************ Sermon on John 15:5 ************

By: Rev. Adrian Dieleman

This sermon was preached on April 13, 2003

John 15:1-17
John 15:5
"I Am the Vine"

"I am the vine." These are the words of Jesus to His disciples after the events of Palm Sunday, after the Last Supper, after Judas left in order to betray Him.

Don't forget, this is one of the seven "I AM" statements of Jesus that we are studying this year during Lent. In these statements Jesus wants us to think of God speaking to Moses out of the burning bush; at that time God identified Himself as "I Am Who I Am." By using the same expression, Jesus claims divinity, He claims to be God's equal, He claims to be part of the eternal Godhead.

I Israel as the Vine
A "I am the vine." Imagine that you are a Jew living at the time of Jesus. You go to the Temple for worship. Do you know what you see as you enter the Temple area? You see a hand-made vine made of gold with grape clusters as tall as a man. Imagine, too, that you go to a shop to buy something. As you hand the shop-keeper a coin you admire the outline of a vine and branches engraved on the face of the coin. Why is there a vine by the Temple, and why is a vine engraved upon the currency? Both of these are reminders to you that Israel is the vine of the Lord.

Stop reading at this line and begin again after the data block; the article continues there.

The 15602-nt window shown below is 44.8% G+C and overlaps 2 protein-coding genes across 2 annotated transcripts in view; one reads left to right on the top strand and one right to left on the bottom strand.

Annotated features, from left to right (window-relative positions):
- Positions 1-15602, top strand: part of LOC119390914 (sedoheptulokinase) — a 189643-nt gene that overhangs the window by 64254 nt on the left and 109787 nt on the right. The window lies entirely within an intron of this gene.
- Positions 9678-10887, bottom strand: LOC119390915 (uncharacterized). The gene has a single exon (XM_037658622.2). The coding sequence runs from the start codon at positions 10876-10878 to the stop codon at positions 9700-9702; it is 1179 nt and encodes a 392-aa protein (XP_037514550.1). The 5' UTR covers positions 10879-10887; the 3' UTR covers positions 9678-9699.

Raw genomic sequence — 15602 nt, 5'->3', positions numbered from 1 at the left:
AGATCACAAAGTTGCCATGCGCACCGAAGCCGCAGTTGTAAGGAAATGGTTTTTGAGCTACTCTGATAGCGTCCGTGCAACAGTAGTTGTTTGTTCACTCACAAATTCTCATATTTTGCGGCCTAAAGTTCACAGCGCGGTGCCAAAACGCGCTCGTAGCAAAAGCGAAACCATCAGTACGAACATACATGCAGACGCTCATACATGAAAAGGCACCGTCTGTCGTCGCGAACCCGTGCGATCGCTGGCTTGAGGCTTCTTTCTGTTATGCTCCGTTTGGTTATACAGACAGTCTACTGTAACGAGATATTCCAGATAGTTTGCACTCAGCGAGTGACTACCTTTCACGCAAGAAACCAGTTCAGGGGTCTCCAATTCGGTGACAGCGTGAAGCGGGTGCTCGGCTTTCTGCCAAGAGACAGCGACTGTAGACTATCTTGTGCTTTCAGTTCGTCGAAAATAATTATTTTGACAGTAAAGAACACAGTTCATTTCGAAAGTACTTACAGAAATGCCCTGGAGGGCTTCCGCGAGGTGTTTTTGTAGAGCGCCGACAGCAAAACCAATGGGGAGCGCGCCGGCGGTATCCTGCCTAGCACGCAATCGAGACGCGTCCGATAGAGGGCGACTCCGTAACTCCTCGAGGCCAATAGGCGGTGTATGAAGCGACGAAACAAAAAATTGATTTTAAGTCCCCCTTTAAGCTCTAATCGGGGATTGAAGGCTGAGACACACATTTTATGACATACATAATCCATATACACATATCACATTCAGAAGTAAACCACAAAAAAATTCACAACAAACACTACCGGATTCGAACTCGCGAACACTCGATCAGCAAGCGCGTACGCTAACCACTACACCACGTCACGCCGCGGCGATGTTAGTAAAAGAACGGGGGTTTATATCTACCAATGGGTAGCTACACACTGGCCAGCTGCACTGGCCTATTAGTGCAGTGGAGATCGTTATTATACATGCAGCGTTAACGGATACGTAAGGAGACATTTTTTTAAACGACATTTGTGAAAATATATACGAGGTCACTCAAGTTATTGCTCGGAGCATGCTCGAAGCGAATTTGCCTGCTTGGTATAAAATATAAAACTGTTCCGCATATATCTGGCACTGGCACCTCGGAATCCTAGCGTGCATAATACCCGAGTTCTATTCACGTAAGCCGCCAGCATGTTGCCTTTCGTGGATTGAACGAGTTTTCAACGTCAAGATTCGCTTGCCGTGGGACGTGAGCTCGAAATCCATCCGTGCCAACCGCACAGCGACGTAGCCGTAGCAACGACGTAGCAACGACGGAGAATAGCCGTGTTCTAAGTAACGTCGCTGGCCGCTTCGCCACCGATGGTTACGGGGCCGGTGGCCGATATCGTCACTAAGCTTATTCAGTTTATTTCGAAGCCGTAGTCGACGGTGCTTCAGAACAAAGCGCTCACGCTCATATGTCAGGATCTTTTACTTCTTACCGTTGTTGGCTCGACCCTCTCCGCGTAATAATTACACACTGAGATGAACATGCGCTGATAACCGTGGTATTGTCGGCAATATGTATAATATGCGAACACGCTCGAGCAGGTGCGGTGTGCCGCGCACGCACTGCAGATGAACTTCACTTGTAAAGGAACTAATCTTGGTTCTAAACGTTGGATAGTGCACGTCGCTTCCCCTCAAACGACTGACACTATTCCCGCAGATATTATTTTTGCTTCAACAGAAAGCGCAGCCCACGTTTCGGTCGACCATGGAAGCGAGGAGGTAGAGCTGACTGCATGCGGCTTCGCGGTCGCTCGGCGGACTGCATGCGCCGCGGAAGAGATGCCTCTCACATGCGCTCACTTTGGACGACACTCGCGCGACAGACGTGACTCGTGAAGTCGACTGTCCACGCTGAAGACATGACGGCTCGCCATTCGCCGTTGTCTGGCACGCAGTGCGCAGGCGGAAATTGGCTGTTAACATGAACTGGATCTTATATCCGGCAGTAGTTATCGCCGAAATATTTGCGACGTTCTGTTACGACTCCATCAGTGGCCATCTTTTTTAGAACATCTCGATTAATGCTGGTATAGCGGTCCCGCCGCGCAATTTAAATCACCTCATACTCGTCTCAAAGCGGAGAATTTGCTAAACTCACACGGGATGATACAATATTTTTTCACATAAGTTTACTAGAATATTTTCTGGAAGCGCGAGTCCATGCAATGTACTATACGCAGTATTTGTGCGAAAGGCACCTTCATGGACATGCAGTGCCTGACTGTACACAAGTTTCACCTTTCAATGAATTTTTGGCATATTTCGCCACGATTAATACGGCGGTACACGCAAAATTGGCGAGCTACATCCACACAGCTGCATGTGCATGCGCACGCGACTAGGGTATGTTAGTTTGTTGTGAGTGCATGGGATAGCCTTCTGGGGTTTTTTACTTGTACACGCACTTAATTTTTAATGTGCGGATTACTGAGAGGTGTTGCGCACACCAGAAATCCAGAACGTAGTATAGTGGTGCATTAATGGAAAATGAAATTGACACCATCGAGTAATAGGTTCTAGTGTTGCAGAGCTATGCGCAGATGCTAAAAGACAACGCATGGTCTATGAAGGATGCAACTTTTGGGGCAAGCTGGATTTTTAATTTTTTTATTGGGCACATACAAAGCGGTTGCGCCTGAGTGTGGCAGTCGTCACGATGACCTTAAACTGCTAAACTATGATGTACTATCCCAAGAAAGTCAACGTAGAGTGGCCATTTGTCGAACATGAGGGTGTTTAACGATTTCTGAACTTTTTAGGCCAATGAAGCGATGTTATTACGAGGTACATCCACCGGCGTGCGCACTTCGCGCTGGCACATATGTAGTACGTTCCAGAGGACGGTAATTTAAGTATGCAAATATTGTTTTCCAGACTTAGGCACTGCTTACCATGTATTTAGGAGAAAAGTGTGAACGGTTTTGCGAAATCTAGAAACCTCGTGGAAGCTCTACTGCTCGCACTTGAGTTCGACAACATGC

B This imagery of Israel as the vine of God is to be found over and over again in the pages of the Old Testament. I think of Psalm 80. I invite you to turn there with me:
(Ps 80:8-15) You brought a vine out of Egypt; you drove out the nations and planted it. (9) You cleared the ground for it, and it took root and filled the land. (10) The mountains were covered with its shade, the mighty cedars with its branches. (11) It sent out its boughs to the Sea, its shoots as far as the River. (12) Why have you broken down its walls so that all who pass by pick its grapes? (13) Boars from the forest ravage it and the creatures of the field feed on it. (14) Return to us, O God Almighty! Look down from heaven and see! Watch over this vine, (15) the root your right hand has planted, the son you have raised up for yourself.

C We come across the same sort of imagery in Isaiah 5. Isaiah sings "The Song of the Vineyard," a song the Lord put in his heart. I invite you to turn with me to this passage:
(Is 5:1-6) I will sing for the one I love a song about his vineyard: My loved one had a vineyard on a fertile hillside. (2) He dug it up and cleared it of stones and planted it with the choicest vines. He built a watchtower in it and cut out a winepress as well. Then he looked for a crop of good grapes, but it yielded only bad fruit. (3) "Now you dwellers in Jerusalem and men of Judah, judge between me and my vineyard. (4) What more could have been done for my vineyard than I have done for it? When I looked for good grapes, why did it yield only bad? (5) Now I will tell you what I am going to do to my vineyard: I will take away its hedge, and it will be destroyed; I will break down its wall, and it will be trampled. (6) I will make it a wasteland, neither pruned nor cultivated, and briers and thorns will grow there. I will command the clouds not to rain on it."
Just in case his audience does not get the point, Isaiah drives home the message in the next verse:
(Is 5:7) The vineyard of the LORD Almighty is the house of Israel, and the men of Judah are the garden of his delight. And he looked for justice, but saw bloodshed; for righteousness, but heard cries of distress.